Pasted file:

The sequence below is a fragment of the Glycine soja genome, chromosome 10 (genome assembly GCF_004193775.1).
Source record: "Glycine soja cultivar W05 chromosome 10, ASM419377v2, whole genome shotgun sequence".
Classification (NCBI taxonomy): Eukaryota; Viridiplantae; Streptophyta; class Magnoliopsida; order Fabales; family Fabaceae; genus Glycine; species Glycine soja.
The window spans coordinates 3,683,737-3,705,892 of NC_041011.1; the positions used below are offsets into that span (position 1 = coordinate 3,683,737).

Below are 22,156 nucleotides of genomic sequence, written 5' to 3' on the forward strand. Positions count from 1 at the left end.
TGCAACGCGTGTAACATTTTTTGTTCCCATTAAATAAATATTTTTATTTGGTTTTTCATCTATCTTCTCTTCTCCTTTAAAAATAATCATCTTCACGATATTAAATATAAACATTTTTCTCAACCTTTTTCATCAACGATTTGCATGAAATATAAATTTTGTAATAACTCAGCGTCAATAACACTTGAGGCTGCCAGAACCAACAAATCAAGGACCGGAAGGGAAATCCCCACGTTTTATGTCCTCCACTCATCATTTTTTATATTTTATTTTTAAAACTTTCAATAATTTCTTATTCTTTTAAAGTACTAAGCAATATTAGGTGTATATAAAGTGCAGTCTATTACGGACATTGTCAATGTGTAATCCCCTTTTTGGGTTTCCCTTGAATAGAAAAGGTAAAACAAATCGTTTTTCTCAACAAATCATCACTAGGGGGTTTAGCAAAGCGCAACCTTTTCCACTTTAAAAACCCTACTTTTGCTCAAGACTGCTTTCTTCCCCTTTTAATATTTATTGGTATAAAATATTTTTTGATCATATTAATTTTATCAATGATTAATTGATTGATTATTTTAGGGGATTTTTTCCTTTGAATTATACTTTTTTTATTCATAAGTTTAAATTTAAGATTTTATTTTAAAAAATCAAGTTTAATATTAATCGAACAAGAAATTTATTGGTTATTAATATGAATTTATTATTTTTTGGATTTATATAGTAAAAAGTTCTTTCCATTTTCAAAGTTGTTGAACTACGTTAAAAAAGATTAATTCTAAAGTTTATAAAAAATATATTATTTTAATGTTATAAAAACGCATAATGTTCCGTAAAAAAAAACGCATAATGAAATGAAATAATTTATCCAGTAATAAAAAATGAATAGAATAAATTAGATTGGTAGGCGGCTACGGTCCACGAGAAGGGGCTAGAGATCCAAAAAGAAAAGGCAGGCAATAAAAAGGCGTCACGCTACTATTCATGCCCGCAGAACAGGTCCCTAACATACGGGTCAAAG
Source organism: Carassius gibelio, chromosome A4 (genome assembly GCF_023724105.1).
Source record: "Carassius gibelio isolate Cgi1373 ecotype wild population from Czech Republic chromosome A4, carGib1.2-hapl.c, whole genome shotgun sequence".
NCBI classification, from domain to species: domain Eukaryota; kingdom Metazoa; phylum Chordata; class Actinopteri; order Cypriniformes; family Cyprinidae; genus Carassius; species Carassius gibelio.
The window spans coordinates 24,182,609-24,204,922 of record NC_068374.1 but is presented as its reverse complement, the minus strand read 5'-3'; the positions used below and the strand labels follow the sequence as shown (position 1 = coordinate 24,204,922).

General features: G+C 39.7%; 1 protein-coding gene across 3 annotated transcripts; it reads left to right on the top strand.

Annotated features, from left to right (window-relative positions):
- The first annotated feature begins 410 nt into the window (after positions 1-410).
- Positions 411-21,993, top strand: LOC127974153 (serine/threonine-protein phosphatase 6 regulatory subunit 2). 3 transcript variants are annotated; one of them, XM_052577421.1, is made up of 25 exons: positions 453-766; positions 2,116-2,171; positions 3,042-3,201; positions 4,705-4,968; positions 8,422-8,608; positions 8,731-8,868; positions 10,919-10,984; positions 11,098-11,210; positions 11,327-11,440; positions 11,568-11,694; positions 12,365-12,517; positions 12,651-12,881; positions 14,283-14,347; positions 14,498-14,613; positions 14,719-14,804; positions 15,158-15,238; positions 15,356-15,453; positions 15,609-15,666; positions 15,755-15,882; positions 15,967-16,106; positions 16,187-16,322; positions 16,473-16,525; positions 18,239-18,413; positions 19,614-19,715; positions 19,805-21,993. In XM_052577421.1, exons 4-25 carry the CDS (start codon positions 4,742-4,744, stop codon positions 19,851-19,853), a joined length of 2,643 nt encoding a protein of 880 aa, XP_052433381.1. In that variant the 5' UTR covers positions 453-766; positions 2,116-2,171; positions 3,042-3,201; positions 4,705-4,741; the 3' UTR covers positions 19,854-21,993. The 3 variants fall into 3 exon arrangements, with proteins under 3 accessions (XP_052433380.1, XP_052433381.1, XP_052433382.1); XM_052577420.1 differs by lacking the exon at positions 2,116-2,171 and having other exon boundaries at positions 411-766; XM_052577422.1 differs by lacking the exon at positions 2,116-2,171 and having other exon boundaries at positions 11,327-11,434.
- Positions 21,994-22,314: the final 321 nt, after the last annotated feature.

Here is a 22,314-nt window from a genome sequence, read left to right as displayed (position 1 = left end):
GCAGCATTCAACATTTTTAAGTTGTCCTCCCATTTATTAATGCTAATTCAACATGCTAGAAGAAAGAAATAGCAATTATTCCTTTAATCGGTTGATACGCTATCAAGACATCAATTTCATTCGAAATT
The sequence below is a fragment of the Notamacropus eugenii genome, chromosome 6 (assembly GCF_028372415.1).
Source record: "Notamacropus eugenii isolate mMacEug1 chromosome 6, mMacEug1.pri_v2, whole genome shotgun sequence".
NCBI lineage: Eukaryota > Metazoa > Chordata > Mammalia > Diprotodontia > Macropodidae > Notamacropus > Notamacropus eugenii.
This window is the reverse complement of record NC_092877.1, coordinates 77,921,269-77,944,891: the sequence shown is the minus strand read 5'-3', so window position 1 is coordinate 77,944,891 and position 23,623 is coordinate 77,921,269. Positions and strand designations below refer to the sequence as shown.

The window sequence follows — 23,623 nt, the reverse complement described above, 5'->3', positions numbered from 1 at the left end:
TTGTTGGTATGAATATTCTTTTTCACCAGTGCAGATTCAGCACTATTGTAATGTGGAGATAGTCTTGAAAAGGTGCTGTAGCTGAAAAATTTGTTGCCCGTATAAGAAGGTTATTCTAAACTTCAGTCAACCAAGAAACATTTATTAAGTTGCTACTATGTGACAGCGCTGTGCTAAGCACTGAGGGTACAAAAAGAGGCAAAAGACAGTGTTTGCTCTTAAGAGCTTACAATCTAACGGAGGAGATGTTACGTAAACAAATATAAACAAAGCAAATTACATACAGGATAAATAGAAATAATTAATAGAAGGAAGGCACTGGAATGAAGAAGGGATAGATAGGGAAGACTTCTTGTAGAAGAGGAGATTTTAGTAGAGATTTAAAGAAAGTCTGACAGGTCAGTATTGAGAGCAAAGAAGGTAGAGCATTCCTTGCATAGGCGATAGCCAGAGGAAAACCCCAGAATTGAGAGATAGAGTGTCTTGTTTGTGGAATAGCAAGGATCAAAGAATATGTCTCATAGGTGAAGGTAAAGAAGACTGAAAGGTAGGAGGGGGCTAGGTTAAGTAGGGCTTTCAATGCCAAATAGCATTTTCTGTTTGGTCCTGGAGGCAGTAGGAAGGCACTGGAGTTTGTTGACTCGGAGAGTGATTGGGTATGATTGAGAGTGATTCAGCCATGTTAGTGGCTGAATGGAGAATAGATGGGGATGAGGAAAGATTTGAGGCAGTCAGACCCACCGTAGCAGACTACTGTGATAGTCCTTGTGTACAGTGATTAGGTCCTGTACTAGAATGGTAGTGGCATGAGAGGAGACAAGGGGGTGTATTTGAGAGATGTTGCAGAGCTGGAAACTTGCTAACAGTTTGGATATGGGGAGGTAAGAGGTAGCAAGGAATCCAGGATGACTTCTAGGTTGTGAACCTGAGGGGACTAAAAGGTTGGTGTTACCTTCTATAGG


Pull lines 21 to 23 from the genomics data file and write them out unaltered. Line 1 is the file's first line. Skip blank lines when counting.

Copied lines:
This window is the reverse complement of record NC_092877.1, coordinates 77,921,269-77,944,891: the sequence shown is the minus strand read 5'-3', so window position 1 is coordinate 77,944,891 and position 23,623 is coordinate 77,921,269. Positions and strand designations below refer to the sequence as shown.

The window sequence follows — 23,623 nt, the reverse complement described above, 5'->3', positions numbered from 1 at the left end:
TTGTTGGTATGAATATTCTTTTTCACCAGTGCAGATTCAGCACTATTGTAATGTGGAGATAGTCTTGAAAAGGTGCTGTAGCTGAAAAATTTGTTGCCCGTATAAGAAGGTTATTCTAAACTTCAGTCAACCAAGAAACATTTATTAAGTTGCTACTATGTGACAGCGCTGTGCTAAGCACTGAGGGTACAAAAAGAGGCAAAAGACAGTGTTTGCTCTTAAGAGCTTACAATCTAACGGAGGAGATGTTACGTAAACAAATATAAACAAAGCAAATTACATACAGGATAAATAGAAATAATTAATAGAAGGAAGGCACTGGAATGAAGAAGGGATAGATAGGGAAGACTTCTTGTAGAAGAGGAGATTTTAGTAGAGATTTAAAGAAAGTCTGACAGGTCAGTATTGAGAGCAAAGAAGGTAGAGCATTCCTTGCATAGGCGATAGCCAGAGGAAAACCCCAGAATTGAGAGATAGAGTGTCTTGTTTGTGGAATAGCAAGGATCAAAGAATATGTCTCATAGGTGAAGGTAAAGAAGACTGAAAGGTAGGAGGGGGCTAGGTTAAGTAGGGCTTTCAATGCCAAATAGCATTTTCTGTTTGGTCCTGGAGGCAGTAGGAAGGCACTGGAGTTTGTTGACTCGGAGAGTGATTGGGTATGATTGAGAGTGATTCAGCCATGTTAGTGGCTGAATGGAGAATAGATGGGGATGAGGAAAGATTTGAGGCAGTCAGACCCACCGTAGCAGACTACTGTGATAGTCCTTGTGTACAGTGATTAGGTCCTGTACTAGAATGGTAGTGGCATGAGAGGAGACAAGGGGGTGTATTTGAGAGATGTTGCAGAGCTGGAAACTTGCTAACAGTTTGGATATGGGGAGGTAAGAGGTAGCAAGGAATCCAGGATGACTTCTAGGTTGTGAACCTGAGGGGACTAAAAGGTTGGTGTTACCTTCTATAGG